Rating: 4 Stars
[Translated from the Gujarati by Mahadev Desai]
Recently, TIME/CNN released its list of top 25 political icons. Topping that list was Mohandas Karamchand Gandhi (1869-1948). It’s hard to reconcile the image of the frail and cherubic- looking senior with the iron-willed patriarch of the Indian nation, who forced the most powerful empire of the age to back down and walk away. Once we read his memoir however, it’s easier to understand.
Gandhi’s ‘An Autobiography: The Story of My Experiments with Truth’ covers his life from early childhood to 1921, and portions of it were written when he was imprisoned by the British government for his pro-freedom activities. It was originally written in Gujarati, and was intended by Gandhi to lay out the case for ‘Satyagraha’ (Abidance in Truth), the name coined for his non-violent and peaceful resistance of British occupation. Gandhi’s language is unostentatious, as can be expected by a man known for his ascetic simplicity. The reader is of course always at the mercy of the competence, or otherwise, of the translator. But the plain, factual language lets the unadulterated essence of Gandhi shine through.
Born in the village of Porbandar, in Gujarat, a state on the west coast of India, the Gandhis had for three generations been in public service. His father having passed away when Gandhi was relatively young, the responsibility for his education was assumed by his elder brother, who supported him in going to England to study for the bar. Once Gandhi returned to India, he was unable to find satisfactory prospects, and went to South Africa to pursue a career in law. He stayed there for several years to champion the cause of the disenfranchised Indian community. On his return to India, he joined the struggle towards a Free India. From being a marginal figure, his influence rapidly grew to spearhead the movement, on his own terms – under the banner of Satyagraha, based on the principle of Ahimsa (non-injury).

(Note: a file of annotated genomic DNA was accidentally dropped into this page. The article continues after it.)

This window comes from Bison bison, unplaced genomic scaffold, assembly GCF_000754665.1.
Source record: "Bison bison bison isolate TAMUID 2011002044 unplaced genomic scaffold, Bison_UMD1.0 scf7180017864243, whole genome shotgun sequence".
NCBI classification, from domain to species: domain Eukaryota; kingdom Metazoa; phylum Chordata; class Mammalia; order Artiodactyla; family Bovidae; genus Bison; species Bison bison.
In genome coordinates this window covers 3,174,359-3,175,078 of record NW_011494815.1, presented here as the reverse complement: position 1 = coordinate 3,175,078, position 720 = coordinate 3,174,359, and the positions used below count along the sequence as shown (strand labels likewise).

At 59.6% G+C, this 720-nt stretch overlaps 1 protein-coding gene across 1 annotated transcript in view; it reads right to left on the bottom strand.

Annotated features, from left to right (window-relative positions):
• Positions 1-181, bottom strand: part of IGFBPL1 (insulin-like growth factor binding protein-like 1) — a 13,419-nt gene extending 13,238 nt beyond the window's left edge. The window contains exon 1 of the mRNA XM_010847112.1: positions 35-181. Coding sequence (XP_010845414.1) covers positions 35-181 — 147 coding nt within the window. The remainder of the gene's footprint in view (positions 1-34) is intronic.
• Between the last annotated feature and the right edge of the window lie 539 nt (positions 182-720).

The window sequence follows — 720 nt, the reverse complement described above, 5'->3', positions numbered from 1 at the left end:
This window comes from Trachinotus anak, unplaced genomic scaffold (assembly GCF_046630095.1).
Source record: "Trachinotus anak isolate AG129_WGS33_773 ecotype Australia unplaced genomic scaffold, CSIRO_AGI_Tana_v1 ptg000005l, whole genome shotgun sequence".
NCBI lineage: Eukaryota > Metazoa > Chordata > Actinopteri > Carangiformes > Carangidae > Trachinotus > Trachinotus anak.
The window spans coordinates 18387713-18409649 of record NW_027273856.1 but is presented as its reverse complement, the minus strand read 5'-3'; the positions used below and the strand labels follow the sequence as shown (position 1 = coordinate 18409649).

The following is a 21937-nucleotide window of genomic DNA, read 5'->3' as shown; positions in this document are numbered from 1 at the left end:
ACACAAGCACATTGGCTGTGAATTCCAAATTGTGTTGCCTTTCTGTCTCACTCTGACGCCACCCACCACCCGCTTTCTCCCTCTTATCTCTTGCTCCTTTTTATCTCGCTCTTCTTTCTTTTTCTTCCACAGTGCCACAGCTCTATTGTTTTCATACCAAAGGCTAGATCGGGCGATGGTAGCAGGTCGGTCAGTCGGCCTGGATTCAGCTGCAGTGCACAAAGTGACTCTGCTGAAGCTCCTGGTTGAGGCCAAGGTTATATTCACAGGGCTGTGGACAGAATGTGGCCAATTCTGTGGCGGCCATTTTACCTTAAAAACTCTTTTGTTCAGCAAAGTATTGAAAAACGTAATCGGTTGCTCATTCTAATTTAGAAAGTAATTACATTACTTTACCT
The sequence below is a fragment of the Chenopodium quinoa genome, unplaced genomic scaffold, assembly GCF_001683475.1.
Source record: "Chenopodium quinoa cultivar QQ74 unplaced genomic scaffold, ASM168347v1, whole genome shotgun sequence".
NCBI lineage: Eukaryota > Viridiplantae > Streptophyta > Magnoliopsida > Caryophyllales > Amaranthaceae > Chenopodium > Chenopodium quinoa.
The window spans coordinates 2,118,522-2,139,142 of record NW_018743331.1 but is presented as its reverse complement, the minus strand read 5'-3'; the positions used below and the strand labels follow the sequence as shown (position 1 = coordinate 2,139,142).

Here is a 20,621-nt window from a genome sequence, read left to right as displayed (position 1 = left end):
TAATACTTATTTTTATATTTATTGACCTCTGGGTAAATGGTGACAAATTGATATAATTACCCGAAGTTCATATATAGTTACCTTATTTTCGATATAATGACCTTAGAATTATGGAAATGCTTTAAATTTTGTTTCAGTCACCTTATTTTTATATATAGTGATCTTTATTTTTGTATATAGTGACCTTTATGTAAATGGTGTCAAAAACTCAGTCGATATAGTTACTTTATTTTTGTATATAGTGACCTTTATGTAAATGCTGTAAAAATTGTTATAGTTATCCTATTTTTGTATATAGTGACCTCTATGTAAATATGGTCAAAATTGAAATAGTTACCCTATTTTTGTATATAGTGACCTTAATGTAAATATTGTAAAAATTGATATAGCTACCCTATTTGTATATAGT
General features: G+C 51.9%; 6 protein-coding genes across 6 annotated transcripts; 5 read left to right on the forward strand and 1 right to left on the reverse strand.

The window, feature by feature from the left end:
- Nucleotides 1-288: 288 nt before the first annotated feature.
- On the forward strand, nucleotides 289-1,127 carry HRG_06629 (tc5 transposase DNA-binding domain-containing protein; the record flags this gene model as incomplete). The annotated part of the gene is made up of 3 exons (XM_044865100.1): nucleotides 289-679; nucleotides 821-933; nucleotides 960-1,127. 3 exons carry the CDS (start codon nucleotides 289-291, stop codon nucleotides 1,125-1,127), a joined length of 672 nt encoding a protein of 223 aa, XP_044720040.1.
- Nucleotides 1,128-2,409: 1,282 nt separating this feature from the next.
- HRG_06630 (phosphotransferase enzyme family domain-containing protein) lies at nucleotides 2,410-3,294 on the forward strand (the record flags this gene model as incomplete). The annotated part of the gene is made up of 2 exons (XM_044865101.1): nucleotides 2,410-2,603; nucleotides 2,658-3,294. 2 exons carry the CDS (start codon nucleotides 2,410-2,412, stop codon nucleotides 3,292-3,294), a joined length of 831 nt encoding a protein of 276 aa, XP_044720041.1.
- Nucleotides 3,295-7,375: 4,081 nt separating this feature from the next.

The reader has to contend with some obscure details of the Indian Resistance movement, many of which may not be of popular knowledge, but Gandhi always ties these incursions into Indian history to the subject of his autobiography – the application of Satyagraha, and its results. He mentions many of the stalwarts of the Resistance, but the main body, the Congress, comes across as a flabby, lumbering, and ineffectual piece of political machinery. Gandhi’s intense love for his country and compatriots does not blind him to the challenges he faces both within the country, as well as without. When he does speak of the English, there is a remarkable lack of rancor in his statements.
Gandhi, the private man, is as interesting as Gandhi, the public figure. He was married at the age of thirteen to the unlettered, but spirited Kasturbai. Kasturbai had his passionate devotion, but he ruefully acknowledges tyrannizing over her. Theirs was an enduring marriage that weathered many storms. He admits to having made some mistakes in the raising of his four sons, and there is a note of pain in his mention of his estrangement from the eldest. One doesn’t doubt that it would have been hard living up to the Mahatma’s standards.
His influence on his family and friends is that of a benevolent dictator. Once he was convinced that he was on the right track, he spared no pains to persuade all around him to join him in his choices. This sounds autocratic, but we can easily credit that only a man possessed of this unique combination of unbending conviction and mesmerizing charisma could have galvanized a nation onto the path of Satyagraha.
He certainly had his share of quirks. His dietary experiments seem to have gone beyond principles and eccentricity, to border on a reckless disregard for common sense and well being. Gandhi was also an enthusiastic proponent of home-schooling. While one can hardly argue against the need for active parental involvement, and values-based education, his execution of these ideas seem woefully ill-conceived, as well as inadequate. The education of children is no undertaking for unprepared amateurs. One would wonder if perhaps, the Mahatma could have practiced moderation in these issues and others, but it seems to me, that like those who are addicted to extreme sports, he applied an ‘all or nothing’ philosophy to everything he did.
He was not comfortable with the title of Mahatma (Great Soul) bestowed on him by his adoring countrymen. He seems to feel that he didn't deserve it. He was a man acutely conscious of his own shortcomings. His reticence seems quaint in that it’s in such marked contrast to the public and private behavior of today’s elected officials, many of whom aspire to lead without ever having served.
Gandhi, from his earliest years showed both patriotism, as well as an all-embracing humanitarianism, but it is a revelation that many of the other qualities that we associate with him - his adamantine integrity, his courage, faith, abstinence, vegetarianism – were all hard-won, through a process of trial and error. They were in short, the very experiments that established him in the Truth so dear to him. Gandhi grew into his principles. Therein lies the beauty of his message and the power of this book.